I have no desire for a movie mode (I've got an S50 too) and I've got no desire for an EVF (psssh, I'd rather have a manual focal plane imaging ring like my old K1000 did).
You just must be confusing electronic viewfinders with using the main LCD for framing (live preview). The E-330 and Panasonic L1 both have live preview.
EVFs mimic the optical viewfinders of (D)SLRs. They show what you would see through the lens, just like the optical viewfinder of a DSLR does. But the little LCD screens do not give the quality of a real optical viewfinder, and as such I do not think you will see them soon on a DSLR. Cameras like the Canon S2/S3, Pany F30/50 and such have EVFs.
The Canon EOS 5D can be fittet with 3 different focus screens from Canon. That will give you what your K1000 did (and my Nikon Nikkormat FTn). There are also 3rd party focus screens to be found if you search hard enough, for different DSLRs. But these screens do inhibit AF performance, so these 3rd party products are not ideal for everyone.
I was going to bring up that little powerhorse of a P&S. I did quite a bit of online research on the S3 IS and a ton of people will opt for it over super sleek P&Ss or even actual digital video cameras because the video is really quite impressive on this camera.
No. Buy definition "SLR" means the light from the lens goes through an optical viewfinder. It's not a technical issue. The whole point of an SLRis that you look directly through the lens
Well, it is a technical issue. If DSLRs could shoot at 24fps and the shutter had a really long lifetime, you would have a super high definition digital cine camera, assuming the timing was right.
... and the DSLR was able to both buffer sufficient images, and write them out to the card(s) at a sufficiently high rate ...
The only way all of the above could happen would be if the DSLR in question supported writing to multiple memory cards simultaneously: a single memory card wouldn't be able to keep up with the writing. Then you'd have to re-arrange the images on the computer, and merge them into an MPEG stream (not particulary difficult - films are digitally created in just that way) ... all in all, the amount of effort required, especially from the camera manufacturer, would drive the cost of the DSLR up into insane territory.
The high quality videos in Canon's S line goes back to the S1 IS, which I own. My dad's S2 IS will do video just as well. They are really, really good.
Not at all! I'd rather carry 2 pro cameras than a single P&S. If you wan't, I'd happily trade your 2 cameras for my S1 IS, so you won't feel jealous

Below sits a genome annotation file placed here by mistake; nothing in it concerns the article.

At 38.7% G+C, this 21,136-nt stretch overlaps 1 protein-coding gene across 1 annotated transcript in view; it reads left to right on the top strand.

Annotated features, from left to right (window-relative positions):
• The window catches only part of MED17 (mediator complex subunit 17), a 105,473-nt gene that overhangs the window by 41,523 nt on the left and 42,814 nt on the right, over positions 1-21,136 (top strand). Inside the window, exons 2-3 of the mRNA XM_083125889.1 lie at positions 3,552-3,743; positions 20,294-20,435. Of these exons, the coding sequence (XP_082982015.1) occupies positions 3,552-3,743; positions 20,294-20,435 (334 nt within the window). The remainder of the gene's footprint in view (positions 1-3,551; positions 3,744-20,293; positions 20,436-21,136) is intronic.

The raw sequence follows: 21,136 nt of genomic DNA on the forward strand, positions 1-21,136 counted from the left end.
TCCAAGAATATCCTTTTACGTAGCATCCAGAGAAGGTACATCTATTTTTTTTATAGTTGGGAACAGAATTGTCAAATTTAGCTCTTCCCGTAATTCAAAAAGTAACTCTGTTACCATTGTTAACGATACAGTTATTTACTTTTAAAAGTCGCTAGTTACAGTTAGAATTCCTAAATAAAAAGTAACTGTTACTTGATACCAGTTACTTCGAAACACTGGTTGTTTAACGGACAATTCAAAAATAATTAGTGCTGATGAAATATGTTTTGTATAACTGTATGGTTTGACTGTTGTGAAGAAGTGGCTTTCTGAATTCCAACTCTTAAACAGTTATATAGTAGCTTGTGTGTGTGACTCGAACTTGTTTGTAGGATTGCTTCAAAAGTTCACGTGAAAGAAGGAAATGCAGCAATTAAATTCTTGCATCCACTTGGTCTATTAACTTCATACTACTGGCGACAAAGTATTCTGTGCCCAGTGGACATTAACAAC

I am not saying it could be done now. Memory and DSPs will get faster. The main problem is the mechanical part, including the energy it consumes.
Maybe it will be easier with some continuous sensing technology and some display that can rival an optical viewfinder, perhaps a retinal scribing device.
So they will really be just ultra hi def camcorders with good still capability.
Actually, the video produced nowadays using compact cameras is quite good.
Maybe when Nikon release the D3h...
Most all the current Canons have great quality video. I only wish they used MPEG4 compression instead of motion JPEG to save a bit on space.
Sorry I'm a bit late into this, but I just wanted to give my vote to devilot's comment here, also as an answer to Clix. When I bought an S2 IS about 2 years ago, the salesman worked hard to sell me on the video feature. I sighed and told him I had a video camera, I was in the market for a still camera. He insisted I would see what he meant after using it. He was right. Most cases where I want a video clip are only short, maybe a couple minutes at the most. I don't carry my video camera around with me, but I did carry the S2 most of the time. The quality of the clips is quite good, and I've gotten some great memories that way. I more or less stopped using my video camera.
Now I have a DSLR, and hardly ever take the S2 with me. Although I love my DSLR, it's unfortunate, I really miss that function sometimes. I think it boils down to what you need the videos for; if you want to take longer clips and know you will have your camcorder with you, then Clix is right - that's the best solution. For short, unplanned clips, a P & S with video function is perfect.
One of the old EOS bodies had a prism instead of a mirror (EOS1N?,) so technically it's not so much a technical issue as it is a practicality issue.